Much of my life has involved a tug-of-war between using and not using my voice. I am naturally shy, self-conscious, even plagued with social anxiety. As a student one part of me wanted to find a safe spot to sit in a classroom, preferably near a wall, in the hopes that no one would notice me. Even as a graduate student I feel this same urge to blend into the woodwork. But as strong as the urge is to hide, the drive to speak--to share my thoughts, to tell my story, to sing my song--is usually stronger.
The truth is, this battle still rages within me. Often I fear I have spoken or sung too much, too loudly, or with too much intensity. Of late, this is a battle I am winning more often than losing. I am learning to dismiss that voice that says "Don't tell your students your stories." I see that my stories have become the building blocks of the community of my classroom. And while I am occasionally aware of the rolled eyes or the apparent disinterest, much more often I sense that by telling my story, I am becoming, to my students, a real human being. I am creating that safe place where students can tell their stories, where we can work together on learning. (Oh, and, I know how to keep one eye on the clock. I am careful not to become the teacher who forgets to do the lesson, because she's too busy telling her story.)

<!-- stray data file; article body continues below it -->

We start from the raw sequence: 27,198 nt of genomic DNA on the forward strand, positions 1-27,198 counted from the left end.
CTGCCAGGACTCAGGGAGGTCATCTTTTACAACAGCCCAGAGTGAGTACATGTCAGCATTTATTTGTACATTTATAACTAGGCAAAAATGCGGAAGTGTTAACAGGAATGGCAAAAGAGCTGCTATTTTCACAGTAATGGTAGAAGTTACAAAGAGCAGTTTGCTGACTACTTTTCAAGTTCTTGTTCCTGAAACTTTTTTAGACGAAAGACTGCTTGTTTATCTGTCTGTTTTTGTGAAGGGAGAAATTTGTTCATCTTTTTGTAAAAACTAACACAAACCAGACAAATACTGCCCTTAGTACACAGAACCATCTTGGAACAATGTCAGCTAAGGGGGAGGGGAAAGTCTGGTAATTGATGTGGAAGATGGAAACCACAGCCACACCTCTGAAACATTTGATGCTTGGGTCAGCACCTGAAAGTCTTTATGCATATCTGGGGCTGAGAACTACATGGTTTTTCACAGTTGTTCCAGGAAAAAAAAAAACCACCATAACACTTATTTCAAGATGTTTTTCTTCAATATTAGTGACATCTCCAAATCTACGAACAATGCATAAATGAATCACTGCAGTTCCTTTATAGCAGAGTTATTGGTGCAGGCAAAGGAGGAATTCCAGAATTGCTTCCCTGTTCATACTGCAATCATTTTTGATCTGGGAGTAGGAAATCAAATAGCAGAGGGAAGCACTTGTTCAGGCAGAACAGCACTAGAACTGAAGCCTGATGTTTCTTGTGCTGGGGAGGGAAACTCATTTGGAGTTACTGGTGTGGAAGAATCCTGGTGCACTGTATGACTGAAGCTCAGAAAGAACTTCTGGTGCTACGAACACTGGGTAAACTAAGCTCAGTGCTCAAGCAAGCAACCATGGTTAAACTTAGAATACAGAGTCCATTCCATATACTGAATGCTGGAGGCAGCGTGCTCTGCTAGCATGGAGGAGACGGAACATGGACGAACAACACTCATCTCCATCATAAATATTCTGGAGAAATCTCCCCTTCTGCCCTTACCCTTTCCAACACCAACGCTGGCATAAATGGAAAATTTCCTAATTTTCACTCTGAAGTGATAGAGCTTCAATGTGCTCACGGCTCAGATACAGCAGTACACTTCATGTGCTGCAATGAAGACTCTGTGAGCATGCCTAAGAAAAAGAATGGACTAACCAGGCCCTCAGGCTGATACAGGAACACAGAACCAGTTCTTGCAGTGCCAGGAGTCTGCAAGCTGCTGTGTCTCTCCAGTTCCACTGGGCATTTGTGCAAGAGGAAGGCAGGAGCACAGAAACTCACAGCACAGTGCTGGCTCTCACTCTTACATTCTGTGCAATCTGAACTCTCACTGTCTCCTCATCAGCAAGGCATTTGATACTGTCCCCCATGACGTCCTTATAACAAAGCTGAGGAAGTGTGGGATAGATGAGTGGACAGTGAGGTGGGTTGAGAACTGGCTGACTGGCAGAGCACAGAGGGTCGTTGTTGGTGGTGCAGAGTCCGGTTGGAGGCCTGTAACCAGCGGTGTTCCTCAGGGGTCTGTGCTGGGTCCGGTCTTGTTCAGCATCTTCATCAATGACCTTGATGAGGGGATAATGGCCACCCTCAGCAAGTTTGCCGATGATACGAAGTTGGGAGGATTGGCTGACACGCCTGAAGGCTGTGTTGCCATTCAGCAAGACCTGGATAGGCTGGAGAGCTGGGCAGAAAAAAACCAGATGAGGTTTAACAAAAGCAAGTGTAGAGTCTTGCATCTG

I am learning to win the battle with my singing voice, as well. For nearly ten years I have allowed criticism (much of it imagined, much of it generated by my own insecurities) to keep me from singing with the kind of freedom and sense of abandon I once felt. I am done with that. In fact, yesterday I just let it go during our church service. It was the right song, in the right key, and I gave it all I had. I sang for all I was worth. And I did not do it with fear in my heart or mind. I did it with unapologetic joy!
I titled this entry "Finding my Voice," but the truth is, I found it a long time ago. Now I'm learning to embrace my voice!